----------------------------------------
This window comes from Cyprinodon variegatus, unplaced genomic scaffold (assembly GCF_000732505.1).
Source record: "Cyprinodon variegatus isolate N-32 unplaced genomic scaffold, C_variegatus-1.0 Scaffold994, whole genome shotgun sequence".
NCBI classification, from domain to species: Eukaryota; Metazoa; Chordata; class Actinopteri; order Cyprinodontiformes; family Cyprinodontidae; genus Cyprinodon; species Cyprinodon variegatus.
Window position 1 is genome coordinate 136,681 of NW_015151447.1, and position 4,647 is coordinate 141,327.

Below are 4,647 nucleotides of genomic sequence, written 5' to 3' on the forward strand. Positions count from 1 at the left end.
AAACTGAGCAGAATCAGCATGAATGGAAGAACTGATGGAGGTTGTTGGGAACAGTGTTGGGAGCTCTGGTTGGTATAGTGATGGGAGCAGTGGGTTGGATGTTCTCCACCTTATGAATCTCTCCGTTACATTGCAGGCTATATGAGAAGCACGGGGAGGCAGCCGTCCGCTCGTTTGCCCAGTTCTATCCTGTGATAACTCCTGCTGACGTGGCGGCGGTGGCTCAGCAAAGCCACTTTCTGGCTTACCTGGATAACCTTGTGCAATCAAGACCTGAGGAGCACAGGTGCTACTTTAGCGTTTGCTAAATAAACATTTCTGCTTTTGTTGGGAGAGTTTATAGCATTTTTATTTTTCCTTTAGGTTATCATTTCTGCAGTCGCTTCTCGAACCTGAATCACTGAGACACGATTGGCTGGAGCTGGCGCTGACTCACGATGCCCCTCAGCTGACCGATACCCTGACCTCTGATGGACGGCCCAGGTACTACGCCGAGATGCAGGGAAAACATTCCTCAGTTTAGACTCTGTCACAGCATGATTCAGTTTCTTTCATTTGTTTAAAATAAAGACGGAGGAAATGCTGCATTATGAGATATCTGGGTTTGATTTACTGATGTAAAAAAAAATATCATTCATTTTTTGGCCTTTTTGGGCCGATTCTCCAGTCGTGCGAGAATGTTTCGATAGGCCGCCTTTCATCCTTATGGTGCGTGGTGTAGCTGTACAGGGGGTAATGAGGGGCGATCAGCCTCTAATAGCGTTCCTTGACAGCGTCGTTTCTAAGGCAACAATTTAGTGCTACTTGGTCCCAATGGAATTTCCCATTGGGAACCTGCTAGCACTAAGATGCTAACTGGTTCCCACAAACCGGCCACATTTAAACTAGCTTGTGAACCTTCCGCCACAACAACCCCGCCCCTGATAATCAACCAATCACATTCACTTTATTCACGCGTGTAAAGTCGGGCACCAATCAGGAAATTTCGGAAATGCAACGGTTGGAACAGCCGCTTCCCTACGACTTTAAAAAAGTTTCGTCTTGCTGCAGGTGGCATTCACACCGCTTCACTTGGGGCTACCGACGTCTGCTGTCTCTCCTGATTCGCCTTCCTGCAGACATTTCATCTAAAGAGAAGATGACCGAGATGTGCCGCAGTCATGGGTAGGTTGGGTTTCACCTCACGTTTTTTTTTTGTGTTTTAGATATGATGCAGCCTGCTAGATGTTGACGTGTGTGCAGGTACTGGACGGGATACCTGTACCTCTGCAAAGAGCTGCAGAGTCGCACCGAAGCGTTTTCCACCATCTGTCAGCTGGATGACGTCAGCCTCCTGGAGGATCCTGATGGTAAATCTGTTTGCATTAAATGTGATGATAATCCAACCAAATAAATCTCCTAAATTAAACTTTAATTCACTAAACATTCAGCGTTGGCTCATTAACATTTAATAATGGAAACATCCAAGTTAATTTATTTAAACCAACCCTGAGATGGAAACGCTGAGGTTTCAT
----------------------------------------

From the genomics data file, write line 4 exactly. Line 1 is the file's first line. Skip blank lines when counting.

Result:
Window position 1 is genome coordinate 136,681 of NW_015151447.1, and position 4,647 is coordinate 141,327.